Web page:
Wednesday, September 23, 2009

Recovering Biblical Manhood & Womanhood, Part 5: Masculinity vs Femininity

Opposite signphoto © 2011 Kirsty Hall | more info (via: Wylio)This post is dedicated to the lovely Susan B. Susan, I hope you're reading and I wish we could've had more time together. You inspire me to keep it up! Hopefully we'll see each other again soon.

Now for some more thoughts from Recovering Biblical Manhood & Womanhood by John Piper and Wayne Grudem.

Masculinity: “At the heart of mature masculinity is a sense of benevolent responsibility to lead, provide for and protect women in ways appropriate to a man’s differing relationships” (35).

Femininity: “At the heart of mature femininity is a freeing disposition to affirm, receive and nurture strength and leadership from worthy men in ways appropriate to a woman’s differing relationships” (36). 


First, I will say that as much as I differ with Piper on his views toward gender, I do respect that he has actually attempted to put some clear definitions to these terms. This is something a lot of people avoid altogether, while at the same time talking very vaguely about their ideas of masculinity and femininity, which is frustrating. It is very helpful while reading this book to actually know what Piper is referring to when he uses those words.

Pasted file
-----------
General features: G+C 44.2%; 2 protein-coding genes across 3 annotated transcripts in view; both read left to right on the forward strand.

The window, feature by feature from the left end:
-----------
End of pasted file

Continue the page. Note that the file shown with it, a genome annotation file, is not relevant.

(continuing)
And I know why he’s defining them and so passionate about this topic. He is, like many of us, disturbed by the lack of mature men and women in the church (and in society) and he is seeking to help bring healing in this area. And he wants to be clear as to what he’s calling men and women to when he is calling them into manhood and womanhood. We do need attempts like this because we do need help.

Now onto the definitions themselves. I’ll say that my initial beef with both of these is that they revolve around the opposite gender. While I know why this is--“We are what we aren’t”--definitions of this nature are insufficient to me. Yes, I agree with both of those definitions as statements, but not as full definitions. They are both true in that men and women should behave as described. But, I think they are flat. Women are also strong. And men also should learn to affirm others. But, moreover, men should have “a sense of benevolent responsibility to lead, provide for and protect” all people, regardless of gender. And women should “affirm, receive and nurture strength and leadership from worthy” people, regardless of gender. Right?

To be honest, I’m not sure where these definitions came from, Biblically speaking. Piper goes through each definition word by word, but the explanations often left me unsatisfied or frustrated.

Also, I am having major problems with the definition of femininity. (I made a lot more frustrated notes in the margins of the section on femininity than masculinity.)  I find the definition’s centering on relationships to men to be, quite honestly, man-centric instead of God-centric. For instance, let’s take a look at one section: